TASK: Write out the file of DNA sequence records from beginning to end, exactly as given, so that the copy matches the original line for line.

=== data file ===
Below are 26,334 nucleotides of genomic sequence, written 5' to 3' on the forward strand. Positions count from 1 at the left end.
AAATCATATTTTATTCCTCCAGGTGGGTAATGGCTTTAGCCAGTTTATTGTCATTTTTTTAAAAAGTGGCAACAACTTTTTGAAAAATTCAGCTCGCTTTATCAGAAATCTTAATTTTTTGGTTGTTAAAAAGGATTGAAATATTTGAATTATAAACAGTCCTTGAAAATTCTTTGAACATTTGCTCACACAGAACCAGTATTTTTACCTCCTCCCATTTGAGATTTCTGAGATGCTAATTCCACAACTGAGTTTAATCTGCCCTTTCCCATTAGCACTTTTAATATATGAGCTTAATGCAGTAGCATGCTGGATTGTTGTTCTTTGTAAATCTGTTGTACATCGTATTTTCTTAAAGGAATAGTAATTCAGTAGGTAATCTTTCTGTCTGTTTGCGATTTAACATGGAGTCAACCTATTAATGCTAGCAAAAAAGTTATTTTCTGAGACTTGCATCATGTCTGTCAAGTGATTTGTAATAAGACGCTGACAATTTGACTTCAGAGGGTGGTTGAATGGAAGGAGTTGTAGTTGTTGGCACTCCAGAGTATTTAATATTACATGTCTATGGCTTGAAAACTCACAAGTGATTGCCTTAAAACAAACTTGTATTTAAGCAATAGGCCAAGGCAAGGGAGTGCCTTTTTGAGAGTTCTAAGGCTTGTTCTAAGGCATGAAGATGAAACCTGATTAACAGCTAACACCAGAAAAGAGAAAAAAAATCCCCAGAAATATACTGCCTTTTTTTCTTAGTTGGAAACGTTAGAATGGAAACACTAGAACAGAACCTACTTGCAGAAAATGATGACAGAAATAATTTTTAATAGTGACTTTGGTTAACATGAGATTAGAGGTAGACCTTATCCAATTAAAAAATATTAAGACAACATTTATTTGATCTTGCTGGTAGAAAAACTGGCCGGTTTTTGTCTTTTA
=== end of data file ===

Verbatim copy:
Below are 26,334 nucleotides of genomic sequence, written 5' to 3' on the forward strand. Positions count from 1 at the left end.
AAATCATATTTTATTCCTCCAGGTGGGTAATGGCTTTAGCCAGTTTATTGTCATTTTTTTAAAAAGTGGCAACAACTTTTTGAAAAATTCAGCTCGCTTTATCAGAAATCTTAATTTTTTGGTTGTTAAAAAGGATTGAAATATTTGAATTATAAACAGTCCTTGAAAATTCTTTGAACATTTGCTCACACAGAACCAGTATTTTTACCTCCTCCCATTTGAGATTTCTGAGATGCTAATTCCACAACTGAGTTTAATCTGCCCTTTCCCATTAGCACTTTTAATATATGAGCTTAATGCAGTAGCATGCTGGATTGTTGTTCTTTGTAAATCTGTTGTACATCGTATTTTCTTAAAGGAATAGTAATTCAGTAGGTAATCTTTCTGTCTGTTTGCGATTTAACATGGAGTCAACCTATTAATGCTAGCAAAAAAGTTATTTTCTGAGACTTGCATCATGTCTGTCAAGTGATTTGTAATAAGACGCTGACAATTTGACTTCAGAGGGTGGTTGAATGGAAGGAGTTGTAGTTGTTGGCACTCCAGAGTATTTAATATTACATGTCTATGGCTTGAAAACTCACAAGTGATTGCCTTAAAACAAACTTGTATTTAAGCAATAGGCCAAGGCAAGGGAGTGCCTTTTTGAGAGTTCTAAGGCTTGTTCTAAGGCATGAAGATGAAACCTGATTAACAGCTAACACCAGAAAAGAGAAAAAAAATCCCCAGAAATATACTGCCTTTTTTTCTTAGTTGGAAACGTTAGAATGGAAACACTAGAACAGAACCTACTTGCAGAAAATGATGACAGAAATAATTTTTAATAGTGACTTTGGTTAACATGAGATTAGAGGTAGACCTTATCCAATTAAAAAATATTAAGACAACATTTATTTGATCTTGCTGGTAGAAAAACTGGCCGGTTTTTGTCTTTTA